Sheik Ahmad Kaftaro, Syria's chief Islamic leader, just laughed at Iraqi President Saddam Hussein's call on other Moslems in the Mideast this week to wage a jihad, or holy war, against the multinational military force in Saudi Arabia.

"This is not a holy war," he said of the Persian Gulf crisis. "It's a war for petroleum. I'm the one in the holy war."

Kaftaro, on a private visit and accompanied by an interpreter and a video camera, chooses his words carefully. But it is clear that he sees the Iraqi invasion of Kuwait as the aggressive act of a secular state that cannot be justifed on religious grounds. This is one of the messages he said he delivers to thousands of Moslems during Friday worship services in Damascus.

The grand mufti to Syria's majority Sunni Moslem population, Kaftaro said the true battle is persuading Christians, Jews and Moslems to study the beliefs they have in common and use their similarities to work for peace. He has been preaching this message for 40 years, he said, years of erratic but regular hostilities in the Mideast propelled by religious differences: Christian and Moslem, Jewish and Moslem, Moslem and Moslem.

The principles of the Koran, as explained by Kaftaro, both hurt and help Saddam Hussein.

"Islam always demands that we should help those who come under aggression or oppression," he said. This, then, would seem to indicate that Syria and other Moslem countries are correct to defend Kuwait against Iraq.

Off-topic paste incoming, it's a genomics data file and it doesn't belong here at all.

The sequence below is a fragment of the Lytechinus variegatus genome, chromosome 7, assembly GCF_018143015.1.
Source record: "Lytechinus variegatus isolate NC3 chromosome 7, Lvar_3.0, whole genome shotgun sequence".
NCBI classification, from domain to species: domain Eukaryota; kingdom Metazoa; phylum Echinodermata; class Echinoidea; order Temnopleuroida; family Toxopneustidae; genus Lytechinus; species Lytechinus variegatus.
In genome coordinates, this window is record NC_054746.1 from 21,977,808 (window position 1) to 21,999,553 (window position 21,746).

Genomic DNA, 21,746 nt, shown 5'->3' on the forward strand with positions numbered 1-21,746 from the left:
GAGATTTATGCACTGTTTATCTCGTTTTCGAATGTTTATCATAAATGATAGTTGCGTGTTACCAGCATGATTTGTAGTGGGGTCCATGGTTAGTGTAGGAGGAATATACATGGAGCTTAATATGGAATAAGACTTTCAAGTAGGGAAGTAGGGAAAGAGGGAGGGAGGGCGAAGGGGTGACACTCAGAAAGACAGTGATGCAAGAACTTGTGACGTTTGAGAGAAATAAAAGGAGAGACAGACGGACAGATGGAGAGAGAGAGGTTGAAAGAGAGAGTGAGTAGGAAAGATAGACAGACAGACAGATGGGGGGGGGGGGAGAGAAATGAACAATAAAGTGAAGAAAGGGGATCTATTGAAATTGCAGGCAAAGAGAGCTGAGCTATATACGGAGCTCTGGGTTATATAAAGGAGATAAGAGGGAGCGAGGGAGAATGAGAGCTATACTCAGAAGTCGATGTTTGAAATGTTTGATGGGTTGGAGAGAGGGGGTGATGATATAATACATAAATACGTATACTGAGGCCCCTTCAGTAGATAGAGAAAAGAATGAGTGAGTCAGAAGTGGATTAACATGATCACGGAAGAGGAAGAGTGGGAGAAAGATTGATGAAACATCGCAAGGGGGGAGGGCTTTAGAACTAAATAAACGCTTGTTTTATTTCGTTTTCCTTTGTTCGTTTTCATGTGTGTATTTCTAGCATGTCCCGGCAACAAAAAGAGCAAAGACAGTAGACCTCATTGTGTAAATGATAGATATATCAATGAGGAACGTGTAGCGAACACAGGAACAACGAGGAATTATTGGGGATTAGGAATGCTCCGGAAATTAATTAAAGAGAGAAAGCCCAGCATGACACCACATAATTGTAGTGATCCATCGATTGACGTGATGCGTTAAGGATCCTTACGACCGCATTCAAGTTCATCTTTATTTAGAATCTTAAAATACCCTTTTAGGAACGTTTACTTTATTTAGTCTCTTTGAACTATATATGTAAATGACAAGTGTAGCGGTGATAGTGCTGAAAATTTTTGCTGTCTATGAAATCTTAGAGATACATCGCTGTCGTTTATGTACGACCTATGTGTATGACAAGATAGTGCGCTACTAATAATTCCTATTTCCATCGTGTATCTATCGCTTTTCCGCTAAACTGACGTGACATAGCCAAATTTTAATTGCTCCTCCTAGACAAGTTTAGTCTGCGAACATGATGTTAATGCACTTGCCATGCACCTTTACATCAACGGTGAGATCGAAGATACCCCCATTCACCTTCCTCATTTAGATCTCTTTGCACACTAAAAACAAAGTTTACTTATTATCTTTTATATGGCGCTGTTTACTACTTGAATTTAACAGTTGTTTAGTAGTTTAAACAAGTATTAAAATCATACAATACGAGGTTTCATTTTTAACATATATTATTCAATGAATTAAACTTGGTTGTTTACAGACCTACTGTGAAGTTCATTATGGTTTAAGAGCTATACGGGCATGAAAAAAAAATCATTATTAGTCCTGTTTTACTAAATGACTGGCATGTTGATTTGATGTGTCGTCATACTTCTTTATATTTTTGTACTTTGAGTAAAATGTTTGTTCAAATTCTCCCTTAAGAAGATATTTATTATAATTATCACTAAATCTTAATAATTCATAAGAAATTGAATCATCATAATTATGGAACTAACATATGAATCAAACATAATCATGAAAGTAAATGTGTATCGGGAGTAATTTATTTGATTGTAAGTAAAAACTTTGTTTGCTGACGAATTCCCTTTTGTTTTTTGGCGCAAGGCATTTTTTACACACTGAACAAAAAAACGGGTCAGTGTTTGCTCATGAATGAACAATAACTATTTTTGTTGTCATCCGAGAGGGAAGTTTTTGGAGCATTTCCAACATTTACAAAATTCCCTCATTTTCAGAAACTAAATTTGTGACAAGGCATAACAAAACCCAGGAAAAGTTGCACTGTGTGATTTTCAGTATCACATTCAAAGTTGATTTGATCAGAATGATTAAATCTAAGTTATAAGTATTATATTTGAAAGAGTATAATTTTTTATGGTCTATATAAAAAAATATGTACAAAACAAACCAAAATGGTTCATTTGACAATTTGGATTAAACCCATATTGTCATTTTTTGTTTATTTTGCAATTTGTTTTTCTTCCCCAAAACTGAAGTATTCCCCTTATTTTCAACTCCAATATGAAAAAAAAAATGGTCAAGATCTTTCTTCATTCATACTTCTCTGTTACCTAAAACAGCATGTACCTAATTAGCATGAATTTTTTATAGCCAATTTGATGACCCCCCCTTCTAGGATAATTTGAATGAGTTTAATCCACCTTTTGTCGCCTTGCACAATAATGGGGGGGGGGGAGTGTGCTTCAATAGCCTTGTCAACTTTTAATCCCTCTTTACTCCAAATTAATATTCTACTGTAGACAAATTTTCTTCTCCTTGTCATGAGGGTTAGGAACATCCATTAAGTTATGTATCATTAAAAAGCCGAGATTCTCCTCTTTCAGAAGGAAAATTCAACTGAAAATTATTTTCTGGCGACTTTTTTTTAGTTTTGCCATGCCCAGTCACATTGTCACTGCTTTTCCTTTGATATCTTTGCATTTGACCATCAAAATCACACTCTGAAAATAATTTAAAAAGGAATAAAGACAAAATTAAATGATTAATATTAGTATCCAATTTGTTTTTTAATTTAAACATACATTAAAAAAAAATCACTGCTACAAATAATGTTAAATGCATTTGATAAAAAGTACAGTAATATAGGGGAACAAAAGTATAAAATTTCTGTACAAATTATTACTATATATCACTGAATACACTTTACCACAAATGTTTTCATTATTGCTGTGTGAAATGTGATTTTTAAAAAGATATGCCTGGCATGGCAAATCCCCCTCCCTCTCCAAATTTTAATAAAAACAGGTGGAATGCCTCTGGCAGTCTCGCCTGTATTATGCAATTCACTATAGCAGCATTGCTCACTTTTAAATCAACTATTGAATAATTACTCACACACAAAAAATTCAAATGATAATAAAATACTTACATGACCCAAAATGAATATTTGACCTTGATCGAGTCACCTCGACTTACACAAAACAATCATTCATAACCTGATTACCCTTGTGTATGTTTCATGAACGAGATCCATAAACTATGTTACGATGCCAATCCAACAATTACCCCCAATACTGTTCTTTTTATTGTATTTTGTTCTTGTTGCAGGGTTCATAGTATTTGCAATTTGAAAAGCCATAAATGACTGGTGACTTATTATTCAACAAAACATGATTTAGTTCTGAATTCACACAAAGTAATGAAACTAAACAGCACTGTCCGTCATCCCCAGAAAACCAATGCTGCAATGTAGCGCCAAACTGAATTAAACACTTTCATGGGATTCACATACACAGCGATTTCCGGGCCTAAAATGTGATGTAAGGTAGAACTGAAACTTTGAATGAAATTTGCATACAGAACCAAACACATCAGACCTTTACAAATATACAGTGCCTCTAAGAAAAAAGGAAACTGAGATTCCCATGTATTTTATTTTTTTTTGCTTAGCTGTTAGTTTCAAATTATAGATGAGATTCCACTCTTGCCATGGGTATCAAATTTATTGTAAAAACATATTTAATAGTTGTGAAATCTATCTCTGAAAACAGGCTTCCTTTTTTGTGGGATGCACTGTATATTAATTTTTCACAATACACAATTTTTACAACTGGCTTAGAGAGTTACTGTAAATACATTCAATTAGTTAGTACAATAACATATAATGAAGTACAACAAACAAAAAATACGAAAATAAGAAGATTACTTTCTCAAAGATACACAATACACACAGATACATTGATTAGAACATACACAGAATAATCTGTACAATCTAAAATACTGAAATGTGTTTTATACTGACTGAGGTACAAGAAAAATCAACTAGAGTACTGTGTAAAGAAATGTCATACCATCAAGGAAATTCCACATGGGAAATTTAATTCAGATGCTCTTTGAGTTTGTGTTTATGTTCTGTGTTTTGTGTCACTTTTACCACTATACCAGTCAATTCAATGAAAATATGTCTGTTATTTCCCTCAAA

But the prophet Mohammed also taught that disputes within a family, such as the family of Arab nations, should be resolved within the family. "Things that took place should not have gone beyond the Arab League," Kaftaro said, indicating his desire that Americans and other foreigners leave and let the Arab states settle their differences.

Kaftaro is a member of a special brotherhood of Moslems, but if there is a revolutionary side to him, it doesn't show.

He said his country, wracked by internal religious repression in the early 1980s, has settled down and that Syrians now enjoy religious freedom. He said the government of President Hafez Assad, "my friend {for} 25 years," has supported the opening of a new college of Islamic studies in Damascus as well as two new secondary schools.

He is heartened, he said, by the Soviet Union's agreement to establish an Islamic center in Moscow and to allow the growing number of Moslems in central Asia to practice their faith without interference. He said those Moslems consider him "their spiritual brother and father" and that he does not support their drive toward independence "for the time being."

Kaftaro was in Washington to address a forum sponsored by Legacy International, an educational organization specializing in conflict resolution. He has visited the United States several times in the last 25 years, he said, and on this visit he was disturbed by reports of an increase in the use of illegal drugs and alcohol among Americans.

This may help explain the growing popularity of Islam in the United States, he said, for Islam provides its believers with rules governing a person's physical as well as spiritual health. Kaftaro himself says he supplements a strict diet with occasional fasts from two to three weeks long.